These are the things that we need to fix before demanding that we push ahead now. Personally, when I see the ‘state’ of the ‘Scottish Independence Resorces’, I realise that we need much improvement if we are going to beat Westminster.
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Thanks for the thought-provoking comment. I would only take serious issue with the fourth point on your list; while expressing some reservations about number 7.
We must not allow the debate to be dragged once again from the realm of the constitution onto the battlefield of economics. There is absolutely no possibility of the “real undeniable, unarguable, financial data” that you hope for. It does not exist. What we get is a plethora of claims and counterclaims; assertions and rebuttals; assumptions and alternative assumptions. All of which serves only to create a confusing fog of doubt which obscures the core issue – the constitution. This is what happened in the 2014 campaign. Why anybody would be daft enough to want to repeat that is beyond me.
Learn the lessons of the first referendum campaign! We were beaten, not by better data, but by bigger doubts. Doubts that were largely created by the simple act of asking questions. Doubts that were exaggerated by the British state’s propaganda machine and, crucially, amplified by the Yes side’s frantic efforts to answer those questions. This process of creating doubt was, as it always will be, nowhere more effective than in the area of economics. For the very obvious reason that there are, and can be, no economic certainties. There is nothing that might be stated by one economist that cannot be disputed, discounted or ‘disproved’ by another. The political campaign becomes a battle of the bean-counters in which victory invariably goes to the side with the biggest abacus.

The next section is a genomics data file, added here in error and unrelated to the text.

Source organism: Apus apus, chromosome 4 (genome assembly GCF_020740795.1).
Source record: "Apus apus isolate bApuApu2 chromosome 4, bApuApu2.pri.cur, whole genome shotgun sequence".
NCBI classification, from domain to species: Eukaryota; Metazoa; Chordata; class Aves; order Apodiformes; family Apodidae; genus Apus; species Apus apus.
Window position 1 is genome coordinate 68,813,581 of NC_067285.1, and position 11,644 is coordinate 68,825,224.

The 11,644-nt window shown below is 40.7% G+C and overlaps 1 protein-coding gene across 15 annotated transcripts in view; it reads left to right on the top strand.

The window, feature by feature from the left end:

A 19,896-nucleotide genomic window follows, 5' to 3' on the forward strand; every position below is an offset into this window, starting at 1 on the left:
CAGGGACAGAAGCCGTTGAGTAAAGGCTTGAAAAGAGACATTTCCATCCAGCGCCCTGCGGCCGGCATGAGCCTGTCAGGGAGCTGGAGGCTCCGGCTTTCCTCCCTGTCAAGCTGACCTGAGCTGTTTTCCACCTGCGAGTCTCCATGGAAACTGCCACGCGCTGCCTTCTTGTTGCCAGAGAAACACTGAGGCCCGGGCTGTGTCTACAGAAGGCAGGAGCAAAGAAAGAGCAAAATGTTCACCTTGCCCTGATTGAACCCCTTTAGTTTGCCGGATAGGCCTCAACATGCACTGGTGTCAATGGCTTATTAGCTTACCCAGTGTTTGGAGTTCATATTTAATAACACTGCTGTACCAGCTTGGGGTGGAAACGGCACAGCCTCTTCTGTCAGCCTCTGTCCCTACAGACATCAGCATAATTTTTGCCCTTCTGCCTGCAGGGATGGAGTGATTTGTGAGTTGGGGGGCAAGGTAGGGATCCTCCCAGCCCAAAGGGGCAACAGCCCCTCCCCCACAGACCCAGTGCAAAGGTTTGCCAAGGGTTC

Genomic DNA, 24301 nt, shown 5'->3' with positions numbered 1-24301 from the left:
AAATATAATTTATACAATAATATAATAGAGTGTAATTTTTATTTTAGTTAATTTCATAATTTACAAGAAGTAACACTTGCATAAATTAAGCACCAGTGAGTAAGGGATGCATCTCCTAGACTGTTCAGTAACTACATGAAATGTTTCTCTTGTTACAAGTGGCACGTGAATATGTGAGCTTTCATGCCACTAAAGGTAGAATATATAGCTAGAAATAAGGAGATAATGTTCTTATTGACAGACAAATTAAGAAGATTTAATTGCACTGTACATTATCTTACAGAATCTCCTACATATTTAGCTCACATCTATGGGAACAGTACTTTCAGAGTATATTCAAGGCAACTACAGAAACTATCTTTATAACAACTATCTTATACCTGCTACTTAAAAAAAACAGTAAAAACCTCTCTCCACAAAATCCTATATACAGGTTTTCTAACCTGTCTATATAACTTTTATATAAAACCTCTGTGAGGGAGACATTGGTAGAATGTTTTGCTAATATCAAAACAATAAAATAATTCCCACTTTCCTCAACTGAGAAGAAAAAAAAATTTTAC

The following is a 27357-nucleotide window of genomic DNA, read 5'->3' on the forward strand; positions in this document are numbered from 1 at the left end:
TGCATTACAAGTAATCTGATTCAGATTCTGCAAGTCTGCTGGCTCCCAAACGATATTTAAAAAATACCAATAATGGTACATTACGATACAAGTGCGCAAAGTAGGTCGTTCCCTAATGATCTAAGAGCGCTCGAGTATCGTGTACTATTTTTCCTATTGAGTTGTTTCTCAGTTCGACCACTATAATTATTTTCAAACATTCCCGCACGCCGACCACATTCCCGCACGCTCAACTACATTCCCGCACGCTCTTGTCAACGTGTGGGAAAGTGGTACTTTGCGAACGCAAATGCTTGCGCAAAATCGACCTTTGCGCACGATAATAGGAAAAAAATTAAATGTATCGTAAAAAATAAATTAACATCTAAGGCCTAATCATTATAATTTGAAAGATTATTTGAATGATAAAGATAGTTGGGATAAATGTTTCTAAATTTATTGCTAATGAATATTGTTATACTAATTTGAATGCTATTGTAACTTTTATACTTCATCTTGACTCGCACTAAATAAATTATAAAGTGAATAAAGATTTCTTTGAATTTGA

Assuming that Scotland must justify its constitutional claim on economic grounds is symptomatic of the colonised mind. Independence is normal. It is the Union which is anomalous. It is the Union which must be justified. Instead of essaying the Sisyphean task of trying to answer every question in such a way as to satisfy everyone who might be looking for an answer, put your energies into formulating and posing the questions which will put our opponents onto the defensive.
As to your call to “have the vote counting scrutinised and monitored by the EU or United Nations”, I hear this a lot. But I don’t hear any explanation of what it is these EU or United Nations scrutineers and monitors might do that isn’t being done under existing arrangements. Vote counting is already scrutinised and monitored to the point where systematic tampering on any significant scale is impossible. How would this be improved by bringing in people from these organisations? It’s a solution for a problem which doesn’t exist.